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Estate of Mason v. Amica Mutual Insurance Co.

Supreme Court of Maine

March 28, 2017

ESTATE OF REBECCA L. MASON et al.
v.
AMICA MUTUAL INSURANCE COMPANY

          Argued: November 8, 2016

          Steven D. Silin, Esq., and Robert H. Furbish, Esq. (orally), Berman & Simmons, P.A., Lewiston, for appellant Estate of Rebecca L. Mason.

          Sheldon J. Tepler, Esq., Hardy Wolf & Downing, Lewiston, for appellant Estate of Logan Dam.

          Martica S. Douglas, Esq. (orally), Douglas, Denham, Buccina & Ernst, Portland, for appellee Amica Mutual Insurance Company.

          Panel: SAUFLEY, C.J., and ALEXANDER, MEAD, GORMAN, JABAR, HJELM, and HUMPHREY, JJ.

          HUMPHREY, J.

         [¶1] The Estates of Rebecca L. Mason and Logan Dam (the Estates) appeal from summary judgments entered by the Superior Court (Oxford County, Clifford, J.) in favor of Amica Mutual Insurance Company (Amica) on the Estates consolidated actions to reach and apply insurance money toward the satisfaction of judgments they obtained against Amicas insured. See 24-A M.R.S. § 2904 (2016). The trial court concluded that Amica is entitled to judgments as a matter of law on the Estates complaints because a "regular use" exclusion in the insureds automobile insurance policy prohibits the Estates from reaching the insurance money. We affirm the judgments.

         I. BACKGROUND

         [¶2] Viewing the evidence in the light most favorable to the nonprevailing parties, the Estates, the summary judgment record reveals the following undisputed facts.[1] See, e.g., Estate of Frost, 2016 ME 132, ¶ 15, 146 A.3d 118. On January 7, 2012, in West Paris, Rebecca L. Mason and Logan Dam were passengers in a vehicle driven by Kristina I. Lowe. Lowe negligently caused the vehicle to crash in a single-vehicle accident, and Mason and Dam died from injuries they sustained.[2]

         [¶3] The vehicle was owned by Lowes friend, Dakota Larson. Larsons drivers license had been suspended in November 2011, and Lowe had agreed to drive Larson to work, to school, and to visit friends. When Lowes own car broke down on December 23, 2011, Larson authorized her to use his car as if it was her own, as long as she continued to give him rides, until her car was fixed.[3] Around the same time that Lowes car broke down, Larson left town for several days. He gave Lowe the only set of keys to his car, and Lowe used his car for her own purposes while he was gone. When he returned, and until the accident on January 7, 2012, Lowe continued to use Larsons car to give him rides and for her own purposes.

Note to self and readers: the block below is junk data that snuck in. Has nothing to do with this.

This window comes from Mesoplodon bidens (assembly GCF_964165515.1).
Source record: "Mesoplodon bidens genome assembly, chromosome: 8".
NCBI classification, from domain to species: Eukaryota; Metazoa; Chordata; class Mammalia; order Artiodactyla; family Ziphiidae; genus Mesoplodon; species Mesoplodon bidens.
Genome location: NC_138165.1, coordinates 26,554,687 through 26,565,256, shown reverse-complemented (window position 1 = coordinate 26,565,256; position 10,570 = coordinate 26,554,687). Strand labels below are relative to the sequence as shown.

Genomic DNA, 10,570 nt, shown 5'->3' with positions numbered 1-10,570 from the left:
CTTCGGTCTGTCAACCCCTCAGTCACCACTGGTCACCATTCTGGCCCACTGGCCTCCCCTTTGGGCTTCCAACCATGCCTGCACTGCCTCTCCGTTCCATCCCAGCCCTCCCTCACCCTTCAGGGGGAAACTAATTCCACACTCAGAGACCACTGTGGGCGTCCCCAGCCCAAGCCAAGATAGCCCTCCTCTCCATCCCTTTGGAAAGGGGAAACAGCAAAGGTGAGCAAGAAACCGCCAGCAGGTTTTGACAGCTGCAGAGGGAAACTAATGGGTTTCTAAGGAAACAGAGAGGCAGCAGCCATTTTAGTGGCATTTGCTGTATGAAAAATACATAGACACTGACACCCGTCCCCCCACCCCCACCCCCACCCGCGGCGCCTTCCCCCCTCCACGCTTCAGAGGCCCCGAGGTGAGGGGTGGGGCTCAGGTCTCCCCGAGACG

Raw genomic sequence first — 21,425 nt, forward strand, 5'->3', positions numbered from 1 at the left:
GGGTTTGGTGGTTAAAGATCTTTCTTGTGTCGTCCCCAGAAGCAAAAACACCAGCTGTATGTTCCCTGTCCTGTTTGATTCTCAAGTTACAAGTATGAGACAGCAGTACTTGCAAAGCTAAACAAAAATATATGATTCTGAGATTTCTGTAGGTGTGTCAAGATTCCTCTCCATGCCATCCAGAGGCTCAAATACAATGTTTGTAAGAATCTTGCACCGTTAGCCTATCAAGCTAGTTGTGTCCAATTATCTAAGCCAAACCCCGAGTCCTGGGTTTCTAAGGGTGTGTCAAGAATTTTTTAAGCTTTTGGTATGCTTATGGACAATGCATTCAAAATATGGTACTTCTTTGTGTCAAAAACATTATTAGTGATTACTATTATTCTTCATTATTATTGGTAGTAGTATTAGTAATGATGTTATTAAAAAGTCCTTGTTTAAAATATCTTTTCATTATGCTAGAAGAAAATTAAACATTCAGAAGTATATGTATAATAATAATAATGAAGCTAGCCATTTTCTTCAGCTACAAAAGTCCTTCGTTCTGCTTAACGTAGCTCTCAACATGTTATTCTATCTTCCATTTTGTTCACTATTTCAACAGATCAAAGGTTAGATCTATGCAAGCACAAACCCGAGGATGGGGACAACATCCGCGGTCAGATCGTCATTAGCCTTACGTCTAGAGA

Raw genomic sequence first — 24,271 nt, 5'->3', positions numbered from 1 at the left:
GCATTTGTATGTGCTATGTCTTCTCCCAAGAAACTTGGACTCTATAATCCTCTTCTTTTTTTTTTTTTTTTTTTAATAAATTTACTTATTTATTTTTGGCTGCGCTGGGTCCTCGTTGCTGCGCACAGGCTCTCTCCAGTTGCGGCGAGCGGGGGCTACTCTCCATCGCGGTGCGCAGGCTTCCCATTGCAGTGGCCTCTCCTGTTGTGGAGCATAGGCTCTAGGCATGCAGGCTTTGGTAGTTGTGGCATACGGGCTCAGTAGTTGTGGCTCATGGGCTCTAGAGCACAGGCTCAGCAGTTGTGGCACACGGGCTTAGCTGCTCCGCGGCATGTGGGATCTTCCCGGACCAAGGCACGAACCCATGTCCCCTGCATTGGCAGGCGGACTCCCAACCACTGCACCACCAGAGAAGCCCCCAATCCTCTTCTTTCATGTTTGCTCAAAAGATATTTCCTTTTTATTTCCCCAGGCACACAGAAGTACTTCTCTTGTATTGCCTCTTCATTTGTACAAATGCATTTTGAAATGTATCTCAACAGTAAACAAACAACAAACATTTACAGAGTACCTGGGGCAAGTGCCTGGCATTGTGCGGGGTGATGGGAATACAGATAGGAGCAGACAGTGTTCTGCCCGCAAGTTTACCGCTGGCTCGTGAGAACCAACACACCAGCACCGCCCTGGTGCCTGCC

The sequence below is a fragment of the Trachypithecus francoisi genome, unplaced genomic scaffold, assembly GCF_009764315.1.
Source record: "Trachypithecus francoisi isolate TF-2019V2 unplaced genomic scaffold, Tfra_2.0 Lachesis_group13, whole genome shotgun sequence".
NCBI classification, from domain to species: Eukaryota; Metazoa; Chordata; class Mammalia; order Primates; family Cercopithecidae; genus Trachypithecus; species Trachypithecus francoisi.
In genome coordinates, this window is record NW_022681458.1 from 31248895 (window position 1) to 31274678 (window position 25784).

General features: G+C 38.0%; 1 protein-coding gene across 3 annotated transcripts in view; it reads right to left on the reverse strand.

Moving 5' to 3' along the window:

[¶4] Lowe required transportation for her full-time job and, while her car was unavailable, she did not have access to any vehicle other than Larsons. She used Larsons car to drive to and from work, to visit relatives, to pick up friends, to go tanning, and to go to the gym. She kept Larsons car at her familys home, and she paid for gas most of the time.

         [¶5] When the accident occurred, Lowe was a resident at the home of her mother, Melissa J. Stanley. Stanley had a personal auto insurance policy issued by Amica that provided for $300, 000 in liability coverage. The policy excluded from coverage liability arising out of the use of a vehicle "furnished for the regular use of any family member." The policy defined "family member" as "a person related to you by blood, marriage, or adoption, who is a resident of your household."

         [¶6] After the accident, the Estates brought wrongful death actions against Lowe, and the parties stipulated to the entry of judgments against Lowe in favor of each of the Estates in the amount of one million dollars.

         [¶7] The action at issue in this appeal began when, in July 2014, the Estates filed separate reach-and-apply actions against Amica in the Superior Court (Oxford County) seeking to apply insurance money from Stanleys policy to the judgments against Lowe. See 24-A M.R.S. § 2904. On Amicas unopposed motion, the court (Clifford, J.) consolidated the cases. The Estates jointly moved for summary judgment and Amica filed a cross-motion for summary judgment. In a written order dated January 18, 2016, the court concluded as matter of law that the "regular use" exclusion in Stanleys policy applied to preclude coverage for Lowes negligent use of Larsons car and that, therefore, the Estates could not reach and apply insurance money from Stanleys policy toward satisfaction of the judgments against Lowe. The court therefore determined that Amica was ...


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